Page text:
When we know she is in the Frangipani alongside the steps from the garden up to the back verandah, we take detours to avoid disturbing her. But I did accidentally flush her from there on Easter Sunday, and she flew out and away from me up onto the main verandah, settling on the top of a step-ladder - where she stayed for the whole afternoon.
Another job abandoned before it started!
Immature Black-faced Monarch
There are several cuckoos around the garden most days.
We hear Horsfield's Bronze-Cuckoo and Shining Bronze-Cuckoo frequently just now, and a Fan-tailed Cuckoo has been calling incessantly over the last few days.
The photo below is from the other day - but I can hear him calling right now as I'm typing.
We have an influx of White-bellied Cuckoo-shrikes into the tops of the trees close to house,
One of them is a male of the dark morph race. I haven't managed to get a good photo of the dark male yet, but I'll include the one that I have got, just for the record.
The Southern Boobook is still with us - she has been roosting within a few feet of the house every day now for a couple of months. (63 days to date).
June/July, 2010 - Some birds at the water
The first thing I do each morning is to go to the kitchen and raise the blind to see what's happening on that side of the house. When I did so this-morning, it was to find our resident Southern Boobook sitting on the rim of a birdbath enjoying the first warm rays of the winter sun.
I've often seen crows washing their prey in that same birdbath, also the occasional goshawk and sparrowhawk, so I wondered if perhaps she might have just finished dining on something. She looked quite settled and stayed sitting there quietly for the next 20 minutes or so before disappearing to her selected roost for the day.
Wedge-tailed Eagle under minor harrassment from an Australian Magpie
Australian Brush Turkey
Fairy Martins gathering creekside mud for nest construction
Eastern Yellow Robins have nested in the garden - adult and juvenile above.
December 30, 2010 - Update!
I find that I haven't updated since June!
I've got so many photos that are waiting to go on the Abberton website, that
I thought I'd catch up that way, rather than send out a string of postings
with pics. In the event, as so often happens, I didn't manage to do either.
Hence, a few months of photos all at once!
On Boxing Day (Sunday)we were watching a platypus feeding close to the bank,
next day the creek as we know it disappeared under a big flood of water from recent persistent rain, but by Wednesday afternoon we were watching the platypus again in the shallows opposite the house.
Grey Shrike-thrushes sharing incubation duties - male on the left, female on the right
Throughout this rainy spell a pair of Grey Shrike-thrushes have built a nest on the verandah, laid 3 eggs, and incubated for about a fortnight so far, sharing duties in about 45 minute spells.
A couple of shaky shots from indoors of a Grey Goshawk scouting from a cross-creek cable
Black-necked Stork flyover - close by their only regular nesting location in the valley
Eastern Grey Kangaroos
The heavy rain over the last couple of months culminated on 10th January in a brief but spectacular flood, with significant effect on the creek and the garden.
Our house, many metres higher than the normal creek level suffered a brief inundation of water, around only two hours all up,
but unpleasant and inconvenient for all that. However, no structural damage occurred.
Subsequent studies of sedimentary core samples locally have revealed this to have been a fewer than once in a millenium event. The official investigation into the flood was provided with scientific papers which demonstrated that similar events have occurred hereabouts only seven times in the last 10,000 years! That's good to know!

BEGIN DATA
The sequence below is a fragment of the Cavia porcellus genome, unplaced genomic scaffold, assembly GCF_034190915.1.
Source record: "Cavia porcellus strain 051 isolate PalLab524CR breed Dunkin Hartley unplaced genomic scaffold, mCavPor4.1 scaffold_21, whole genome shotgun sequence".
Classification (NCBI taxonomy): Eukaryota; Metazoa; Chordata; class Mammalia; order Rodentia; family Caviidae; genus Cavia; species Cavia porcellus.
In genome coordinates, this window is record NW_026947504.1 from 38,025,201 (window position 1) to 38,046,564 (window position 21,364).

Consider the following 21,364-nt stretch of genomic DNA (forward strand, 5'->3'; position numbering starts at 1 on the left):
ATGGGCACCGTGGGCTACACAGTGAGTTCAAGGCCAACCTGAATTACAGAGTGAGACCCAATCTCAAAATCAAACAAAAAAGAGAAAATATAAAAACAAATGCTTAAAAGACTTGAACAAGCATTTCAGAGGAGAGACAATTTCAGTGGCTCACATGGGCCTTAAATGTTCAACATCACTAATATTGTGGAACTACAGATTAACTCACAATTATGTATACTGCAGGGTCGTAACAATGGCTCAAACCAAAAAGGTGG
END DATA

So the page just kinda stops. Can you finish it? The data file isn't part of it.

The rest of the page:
Consequent upon the flood, the creek banks were stripped of much of their vegetation and the creek itself is now wider and shallower than hitherto. It looked a little sorry for a while. However, with a lot of help from friends too numerous to list here, we embarked on a programme of full-scale revegetation of the area between the house and the creek.
Four years on, all our birds, mammals and other wildlife has returned, (koalas remained resident throughout, platypus are regular once more) and not only have we revegetated a native forest on this side of the creek, the opposite side has also regenerated magnificently. And our bird list has continued to grow with the addition of a few species along our new area of shingle shore opposite, along with several additional woodland species.
Female Leaden Flycatcher
The same Plumed Whistling-Duck
Variously called Short-necked Turtle or Brisbane River Turtle this is our most common river turtle locally
Seeing a Square-tailed Kite approaching from the north over Helidon, exploring the tree-tops as it came, I decided to chase it with the camera (and the car) and pursued it doggedly for about 30 minutes, attempting the odd shot. Of course, the bird wasn't helping any - it didn't follow the roads, and frequently changed direction on a seeming whim, but I felt confident enough about the general trend of its path to go ahead a kilometre or so at one stage in the hope of waylaying it. And it worked.
It approached the copse of trees I had chosen, and circled several times over it. I got great full-frame shots, and even had to pull the lens back to around 200mm to capture the whole beautiful bird. Crackerjack shots, I thought! Couldn't hope for better - I thought!
So, great excitement at the prospect of viewing the results! And considerable disappointment when I saw them - alleviated only when I spotted that the mode dial on the camera had been shifted several notches from where it should have been. It's a new camera - I'd better watch out for that in future.